Published in Sports

At the top, fine art is big business.

One can argue about the ethical, moral and other ramifications that come with putting a price tag on creative work, but regardless of argument, there’s no disputing that the world of high-end art is one that is driven as much by economics as by aesthetics.

And any time there’s that kind of money involved, you can bet that there will bad actors seeking to cash in.

“Made You Look: A True Story of Fake Art” is a documentary devoted to relating the tale of the largest known art fraud case in United States history. Over the course of decades, dozens of forged works of art were moved through a famed New York City gallery. These paintings – ostensibly by noted Abstract Expressionists – would be sold to unsuspecting patrons for a total of over $80 million.

Written and directed by Barry Avrich, “Made You Look” – currently streaming on Netflix – walks the viewer through the long-running scam, introducing us to many of the principals along the way, as well as an assortment of experts. He paints a picture (sorry) of the vagaries of the art world, illustrating just what can go wrong when something that seems too good to be true is taken at face value – even if that face is an undeniably beautiful one.

Published in Style

There are a couple of different ways to make a documentary focused on a single figure. You can go the cradle to grave route. You can take the snapshot view, pulling a moment or moments to the forefront to serve as your foundation. Or you can mix it up, using the latter strategy to develop ideas within the framework of the former.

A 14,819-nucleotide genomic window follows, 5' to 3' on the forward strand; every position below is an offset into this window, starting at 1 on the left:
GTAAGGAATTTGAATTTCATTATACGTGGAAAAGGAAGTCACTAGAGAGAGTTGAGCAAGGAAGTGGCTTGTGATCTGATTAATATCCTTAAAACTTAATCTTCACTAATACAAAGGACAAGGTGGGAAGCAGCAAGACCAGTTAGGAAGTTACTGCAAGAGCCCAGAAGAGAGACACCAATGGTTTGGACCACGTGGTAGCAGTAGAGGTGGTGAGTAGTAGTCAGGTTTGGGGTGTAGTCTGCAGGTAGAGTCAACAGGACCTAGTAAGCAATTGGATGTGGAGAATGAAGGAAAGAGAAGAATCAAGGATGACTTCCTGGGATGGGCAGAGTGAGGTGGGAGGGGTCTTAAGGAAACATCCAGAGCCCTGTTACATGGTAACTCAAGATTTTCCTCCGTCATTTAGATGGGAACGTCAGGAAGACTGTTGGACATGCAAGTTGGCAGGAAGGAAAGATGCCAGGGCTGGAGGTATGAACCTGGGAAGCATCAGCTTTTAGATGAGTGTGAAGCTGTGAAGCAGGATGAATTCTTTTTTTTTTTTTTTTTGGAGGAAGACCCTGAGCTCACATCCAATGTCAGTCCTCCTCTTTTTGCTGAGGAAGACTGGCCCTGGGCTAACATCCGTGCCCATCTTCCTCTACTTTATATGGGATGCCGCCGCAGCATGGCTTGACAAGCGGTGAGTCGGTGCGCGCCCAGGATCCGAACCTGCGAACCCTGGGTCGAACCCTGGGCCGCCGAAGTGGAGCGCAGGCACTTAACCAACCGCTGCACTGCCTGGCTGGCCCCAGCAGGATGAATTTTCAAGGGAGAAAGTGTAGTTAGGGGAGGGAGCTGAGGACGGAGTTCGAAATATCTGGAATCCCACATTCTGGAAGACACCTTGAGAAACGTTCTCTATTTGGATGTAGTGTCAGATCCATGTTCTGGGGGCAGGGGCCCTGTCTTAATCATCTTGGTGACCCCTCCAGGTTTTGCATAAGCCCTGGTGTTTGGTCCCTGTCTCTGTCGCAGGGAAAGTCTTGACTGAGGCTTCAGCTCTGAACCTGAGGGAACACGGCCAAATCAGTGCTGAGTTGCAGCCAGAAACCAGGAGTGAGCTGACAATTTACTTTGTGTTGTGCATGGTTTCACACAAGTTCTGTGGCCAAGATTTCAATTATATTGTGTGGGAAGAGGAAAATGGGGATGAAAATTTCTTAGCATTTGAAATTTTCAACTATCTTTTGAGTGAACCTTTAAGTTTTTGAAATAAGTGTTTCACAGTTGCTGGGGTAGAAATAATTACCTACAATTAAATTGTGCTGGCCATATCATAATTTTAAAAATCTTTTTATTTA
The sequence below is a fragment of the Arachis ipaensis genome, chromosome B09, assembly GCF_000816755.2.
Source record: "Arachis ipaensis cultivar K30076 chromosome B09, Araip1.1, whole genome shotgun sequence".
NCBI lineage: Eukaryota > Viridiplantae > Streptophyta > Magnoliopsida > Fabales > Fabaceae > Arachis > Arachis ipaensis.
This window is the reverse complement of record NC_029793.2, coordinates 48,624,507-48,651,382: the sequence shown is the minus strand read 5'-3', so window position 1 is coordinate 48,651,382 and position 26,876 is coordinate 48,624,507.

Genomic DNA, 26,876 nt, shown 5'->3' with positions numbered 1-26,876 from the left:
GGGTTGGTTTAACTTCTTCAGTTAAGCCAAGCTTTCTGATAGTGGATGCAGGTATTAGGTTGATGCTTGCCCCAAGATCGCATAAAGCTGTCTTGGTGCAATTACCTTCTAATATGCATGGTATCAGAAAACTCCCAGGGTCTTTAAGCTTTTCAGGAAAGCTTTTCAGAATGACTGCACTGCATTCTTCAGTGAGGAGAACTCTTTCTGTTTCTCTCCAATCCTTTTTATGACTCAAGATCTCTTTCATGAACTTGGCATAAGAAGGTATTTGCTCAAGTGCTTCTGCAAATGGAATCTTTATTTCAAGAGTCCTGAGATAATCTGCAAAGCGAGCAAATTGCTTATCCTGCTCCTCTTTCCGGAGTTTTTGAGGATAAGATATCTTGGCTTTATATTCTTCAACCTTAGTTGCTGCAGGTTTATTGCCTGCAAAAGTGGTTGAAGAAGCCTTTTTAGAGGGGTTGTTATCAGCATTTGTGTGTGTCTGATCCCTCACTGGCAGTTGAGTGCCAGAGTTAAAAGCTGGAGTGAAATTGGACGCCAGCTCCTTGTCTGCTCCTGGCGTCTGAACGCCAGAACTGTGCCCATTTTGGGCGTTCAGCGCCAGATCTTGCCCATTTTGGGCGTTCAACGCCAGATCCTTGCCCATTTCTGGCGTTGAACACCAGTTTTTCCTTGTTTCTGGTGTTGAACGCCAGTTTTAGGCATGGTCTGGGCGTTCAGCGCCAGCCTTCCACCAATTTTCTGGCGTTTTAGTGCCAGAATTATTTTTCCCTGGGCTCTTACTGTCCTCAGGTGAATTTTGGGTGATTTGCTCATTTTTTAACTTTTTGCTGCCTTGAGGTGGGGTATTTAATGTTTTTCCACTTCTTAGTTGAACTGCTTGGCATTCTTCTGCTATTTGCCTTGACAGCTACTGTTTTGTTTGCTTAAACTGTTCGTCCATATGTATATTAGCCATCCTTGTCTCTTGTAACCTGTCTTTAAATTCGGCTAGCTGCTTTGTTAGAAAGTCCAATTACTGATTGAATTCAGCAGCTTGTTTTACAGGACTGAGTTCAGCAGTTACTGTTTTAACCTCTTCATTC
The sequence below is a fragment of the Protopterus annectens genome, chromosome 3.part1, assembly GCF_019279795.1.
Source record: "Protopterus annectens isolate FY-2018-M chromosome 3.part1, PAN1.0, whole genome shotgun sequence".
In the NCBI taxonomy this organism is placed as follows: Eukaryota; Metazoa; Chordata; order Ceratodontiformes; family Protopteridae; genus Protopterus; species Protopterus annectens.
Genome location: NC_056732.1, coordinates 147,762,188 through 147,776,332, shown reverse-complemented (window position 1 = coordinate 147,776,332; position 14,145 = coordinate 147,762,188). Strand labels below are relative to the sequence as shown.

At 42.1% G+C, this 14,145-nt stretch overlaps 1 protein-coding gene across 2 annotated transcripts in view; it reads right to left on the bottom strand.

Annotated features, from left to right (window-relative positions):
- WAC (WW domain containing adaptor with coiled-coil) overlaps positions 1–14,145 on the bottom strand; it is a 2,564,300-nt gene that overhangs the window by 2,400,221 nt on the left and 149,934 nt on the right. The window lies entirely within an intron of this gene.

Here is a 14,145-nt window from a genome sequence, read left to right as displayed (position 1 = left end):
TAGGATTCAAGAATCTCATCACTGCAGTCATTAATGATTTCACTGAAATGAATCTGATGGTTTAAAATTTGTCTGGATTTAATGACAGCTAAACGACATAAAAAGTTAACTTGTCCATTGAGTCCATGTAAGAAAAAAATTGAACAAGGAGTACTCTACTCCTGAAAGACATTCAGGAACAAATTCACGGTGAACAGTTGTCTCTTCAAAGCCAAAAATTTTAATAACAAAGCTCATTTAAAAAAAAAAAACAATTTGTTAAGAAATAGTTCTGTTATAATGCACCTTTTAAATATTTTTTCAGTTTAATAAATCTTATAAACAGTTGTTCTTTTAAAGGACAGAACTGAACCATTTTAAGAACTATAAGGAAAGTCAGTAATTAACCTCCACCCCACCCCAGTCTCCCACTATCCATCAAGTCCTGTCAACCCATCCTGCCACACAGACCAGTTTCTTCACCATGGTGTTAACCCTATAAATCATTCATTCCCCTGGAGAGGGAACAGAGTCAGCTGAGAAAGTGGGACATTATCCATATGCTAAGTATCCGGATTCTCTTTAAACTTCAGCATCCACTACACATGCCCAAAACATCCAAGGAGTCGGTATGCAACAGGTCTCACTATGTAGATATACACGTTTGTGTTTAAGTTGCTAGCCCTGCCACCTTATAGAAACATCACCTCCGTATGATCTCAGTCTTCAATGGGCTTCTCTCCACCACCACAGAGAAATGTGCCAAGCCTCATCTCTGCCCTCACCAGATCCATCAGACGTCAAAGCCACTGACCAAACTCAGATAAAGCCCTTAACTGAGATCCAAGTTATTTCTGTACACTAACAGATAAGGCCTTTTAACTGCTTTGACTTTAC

That last method is what Academy Award winner Freida Lee Mock has opted to do with “Ruth – Justice Ginsburg in Her Own Words,” the documentary newly available via virtual theatrical screening. The film takes a look at much of the late Ruth Bader Ginsberg’s life, though the primary focus is on her relationship with the Supreme Court, both in terms of arguing before it and serving on it.

Unfortunately, the film’s relatively lengthy quest for distribution – the film started making the festival rounds back in 2019 – means that in some aspects, it is a little dated. Specifically, it was completed before Justice Ginsburg’s passing in September of last year, leaving a few segments feeling a little askew.

Still, those off-key moments are relatively few and found primarily in the film’s final act. For the majority of the proceedings, we watch as the dynamic between the legal powerhouse that was RBG and the highest court in the land grows and evolves. And we get that through the standard talking head interviews, yes, but also – and primarily – through audio and video recordings of the woman herself, lending a proximity of perspective that invites the viewer in.

Published in Style
Wednesday, 10 February 2021 12:52

Doing it for the ‘Gram – ‘Fake Famous’

I’ll be the first to admit that I have a tenuous grasp on the concept of what it means to be an influencer. While I recognize that it involves building a large following on assorted social media platforms, then using those platforms to promote both one’s personal brand and the brands of those companies willing and able to cough up free stuff and/or cash, what I don’t get is … why?

Fame used to be the byproduct of individual talent, whether that talent involved music or movies or athletics or politics. You were famous because you DID something. But here in the 21st century – and especially in the last decade or so – that formula has been inverted by many. That is, you do things because you’re famous.

Again – what does that mean?